American Health Care Act: Considerations for Employers
On Monday March 6, 2017, the House Republican leadership in the Energy and Commerce and Ways and Means Committees unveiled their signature bill to “repeal and replace” the Affordable Care Act (ACA). The “American Health Care Act” (AHCA) is an effort to make good on President Trump’s promise to dismantle the ACA. Democrats are united in their opposition to the AHCA and other stakeholders have also come out against the bill – while the proposed legislation is subject to modification as it is marked up in committee and debated in Congress, certain provisions of the AHCA, if enacted, will be of particular importance to employers and provide the framework for a strategic road map as employers plan and design future health care benefits for their employees.
On Monday March 6, 2017, the House Republican leadership in the Energy and Commerce and Ways and Means Committees unveiled their signature bill to “repeal and replace” the Affordable Care Act (ACA). The “American Health Care Act” (AHCA) is an effort to make good on President Trump’s promise to dismantle the ACA. Democrats are united in their opposition to the AHCA and other stakeholders have also come out against the bill. While the proposed legislation is subject to modification as it is marked up in committee and debated in Congress, certain provisions of the AHCA, if enacted, will be of particular importance to employers and provide the framework for a strategic road map as employers plan and design future health care benefits for their employees.
The AHCA retains many of the ACA’s market reforms popular with employees, such as elimination of pre-existing condition exclusions, coverage of adult dependent children up to the age of 26, capping out-of-pocket expenses, coverage of preventive care with no cost-sharing and elimination of annual and lifetime maximums on essential health benefits. These provisions of the ACA do not directly affect government revenue and cannot be modified through the budget reconciliation process. Secretary of the US Department of Health and Human Services Tom Price has indicated the Trump administration expects to introduce additional legislation in the coming months to address other non-budget related provisions of the ACA.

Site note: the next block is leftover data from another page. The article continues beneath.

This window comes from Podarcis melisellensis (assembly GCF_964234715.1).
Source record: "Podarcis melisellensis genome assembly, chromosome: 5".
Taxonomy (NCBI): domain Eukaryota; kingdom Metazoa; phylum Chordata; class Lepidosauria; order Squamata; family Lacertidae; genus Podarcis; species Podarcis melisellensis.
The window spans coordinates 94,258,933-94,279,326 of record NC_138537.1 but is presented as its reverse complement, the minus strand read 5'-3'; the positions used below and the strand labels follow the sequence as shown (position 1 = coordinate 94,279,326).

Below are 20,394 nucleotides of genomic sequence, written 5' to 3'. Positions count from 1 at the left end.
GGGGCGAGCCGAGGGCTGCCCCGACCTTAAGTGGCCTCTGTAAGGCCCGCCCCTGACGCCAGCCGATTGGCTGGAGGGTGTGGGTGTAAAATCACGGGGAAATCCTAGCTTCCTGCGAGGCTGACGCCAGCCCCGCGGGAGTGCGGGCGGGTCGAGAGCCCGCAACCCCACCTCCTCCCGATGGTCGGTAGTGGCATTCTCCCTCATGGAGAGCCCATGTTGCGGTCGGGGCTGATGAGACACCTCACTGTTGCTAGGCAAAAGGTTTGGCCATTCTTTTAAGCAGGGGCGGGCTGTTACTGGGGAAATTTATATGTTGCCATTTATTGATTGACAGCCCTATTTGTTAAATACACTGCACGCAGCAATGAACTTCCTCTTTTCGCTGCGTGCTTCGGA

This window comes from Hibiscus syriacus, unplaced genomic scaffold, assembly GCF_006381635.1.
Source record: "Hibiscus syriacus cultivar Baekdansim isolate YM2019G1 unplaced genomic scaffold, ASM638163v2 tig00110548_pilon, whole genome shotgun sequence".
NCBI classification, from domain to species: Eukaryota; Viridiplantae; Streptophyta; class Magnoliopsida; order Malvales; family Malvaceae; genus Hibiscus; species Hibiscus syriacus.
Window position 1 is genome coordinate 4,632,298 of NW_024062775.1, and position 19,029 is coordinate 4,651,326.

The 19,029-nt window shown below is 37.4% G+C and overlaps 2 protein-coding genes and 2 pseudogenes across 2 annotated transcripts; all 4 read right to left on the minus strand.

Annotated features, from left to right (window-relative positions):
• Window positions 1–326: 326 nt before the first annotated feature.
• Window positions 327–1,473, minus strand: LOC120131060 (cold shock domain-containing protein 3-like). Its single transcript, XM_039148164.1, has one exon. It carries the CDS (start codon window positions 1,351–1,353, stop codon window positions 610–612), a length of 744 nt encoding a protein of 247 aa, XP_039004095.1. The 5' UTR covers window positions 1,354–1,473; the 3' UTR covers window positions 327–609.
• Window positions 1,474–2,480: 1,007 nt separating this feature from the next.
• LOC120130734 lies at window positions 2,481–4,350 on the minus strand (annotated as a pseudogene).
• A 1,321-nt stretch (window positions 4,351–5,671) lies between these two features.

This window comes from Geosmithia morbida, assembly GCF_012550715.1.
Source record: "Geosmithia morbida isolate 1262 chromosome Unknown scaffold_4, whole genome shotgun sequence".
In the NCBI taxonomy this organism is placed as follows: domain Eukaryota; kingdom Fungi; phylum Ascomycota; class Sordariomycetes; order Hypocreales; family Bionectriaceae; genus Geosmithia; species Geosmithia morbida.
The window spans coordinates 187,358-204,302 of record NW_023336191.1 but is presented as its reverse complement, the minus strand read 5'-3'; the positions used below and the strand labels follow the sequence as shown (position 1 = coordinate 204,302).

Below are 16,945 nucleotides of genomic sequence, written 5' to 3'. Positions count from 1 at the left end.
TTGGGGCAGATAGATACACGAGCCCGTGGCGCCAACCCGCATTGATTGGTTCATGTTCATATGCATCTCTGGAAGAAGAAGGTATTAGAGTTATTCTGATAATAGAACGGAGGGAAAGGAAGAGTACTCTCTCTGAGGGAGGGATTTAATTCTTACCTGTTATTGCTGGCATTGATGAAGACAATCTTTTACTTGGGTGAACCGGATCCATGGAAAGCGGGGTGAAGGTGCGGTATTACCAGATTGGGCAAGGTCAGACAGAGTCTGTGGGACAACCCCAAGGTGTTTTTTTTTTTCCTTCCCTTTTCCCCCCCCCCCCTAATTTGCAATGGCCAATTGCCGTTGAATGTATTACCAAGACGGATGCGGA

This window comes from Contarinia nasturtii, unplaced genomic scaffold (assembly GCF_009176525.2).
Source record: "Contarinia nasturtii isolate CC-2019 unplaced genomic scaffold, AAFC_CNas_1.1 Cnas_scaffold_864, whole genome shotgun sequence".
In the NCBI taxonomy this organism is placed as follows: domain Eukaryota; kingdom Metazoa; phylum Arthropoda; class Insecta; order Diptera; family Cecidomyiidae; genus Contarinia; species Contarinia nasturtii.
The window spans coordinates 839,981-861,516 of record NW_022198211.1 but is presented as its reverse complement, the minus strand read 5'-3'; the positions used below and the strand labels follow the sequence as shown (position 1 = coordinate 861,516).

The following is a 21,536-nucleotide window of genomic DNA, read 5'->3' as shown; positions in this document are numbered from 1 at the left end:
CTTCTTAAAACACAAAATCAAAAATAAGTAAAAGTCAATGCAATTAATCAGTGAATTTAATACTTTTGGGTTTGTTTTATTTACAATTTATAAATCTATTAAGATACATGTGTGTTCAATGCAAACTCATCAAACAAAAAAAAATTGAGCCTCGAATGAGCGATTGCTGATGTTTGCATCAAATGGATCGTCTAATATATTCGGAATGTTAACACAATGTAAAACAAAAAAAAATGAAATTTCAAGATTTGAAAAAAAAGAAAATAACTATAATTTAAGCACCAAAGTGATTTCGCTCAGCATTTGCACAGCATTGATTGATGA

Employers will welcome many of the new proposed features of the AHCA, such as the elimination of employer penalties for failure to offer insurance to full-time employees and the delay of the Cadillac Tax. Other features of the proposed AHCA that will impact employers are summarized below.
The earlier Republican proposal to tax employer-provided health insurance over the 90th percentile of premiums is no longer a feature of the bill. This is a victory for employers who vigorously opposed any taxation of employer provided health care benefits. The bill also delays, but does not repeal, the effective date of the Cadillac Tax—the tax on employers who provide high cost health insurance—from 2020 to 2025. This is largely viewed as an attempt to keep a placeholder in the legislation for future taxation of health benefits either through the vehicle of a Cadillac Tax on employers or a tax on employees who are covered under employer-provided health insurance that exceeds certain limits.
The penalties under the individual and employer mandates under the ACA would be reduced to zero, retroactive to January 1, 2016. While this is a welcome development for employers, cumbersome employer reporting to both the Internal Revenue Service (IRS) and covered individuals would likely continue to be required. Reconciliation rules limit the ability of Congress to repeal the current reporting rules. However, if the current reporting scheme based on employer and individual mandates becomes redundant under a revised system of tax credits, the secretary of the Treasury can cease to enforce and modify current reporting requirements. Simplified reporting of an offer of coverage on the W-2 by employers is under consideration.
Government subsidies in the form of premium subsidies and cost-sharing reduction for individuals who purchase coverage on the public Health Market Place Exchange (Marketplace Exchange) would apply to coverage sold outside of the Marketplace Exchanges and to catastrophic coverage, but will be eliminated by 2020. The premium subsidies would be replaced with new health tax credits that could be used by individuals to purchase coverage on the individual market, provided they are not covered under employer sponsored insurance or other forms of governmental health care plans. The credits would be based on age with credits beginning at $2,000 for individuals under age 30 and gradually doubling for individuals over age 60. The credits are additive for a family and capped at $14,000 and grow over time by CPI+1. The credits would be available in full to those making $75,000 per year or less ($150,000 for joint filers). The credit would phase out by $100 for every $1,000 in income higher than those thresholds. Conservative members of the House have criticized the refundable tax credits as a thinly disguised entitlement program threatening overall adoption of the AHCA.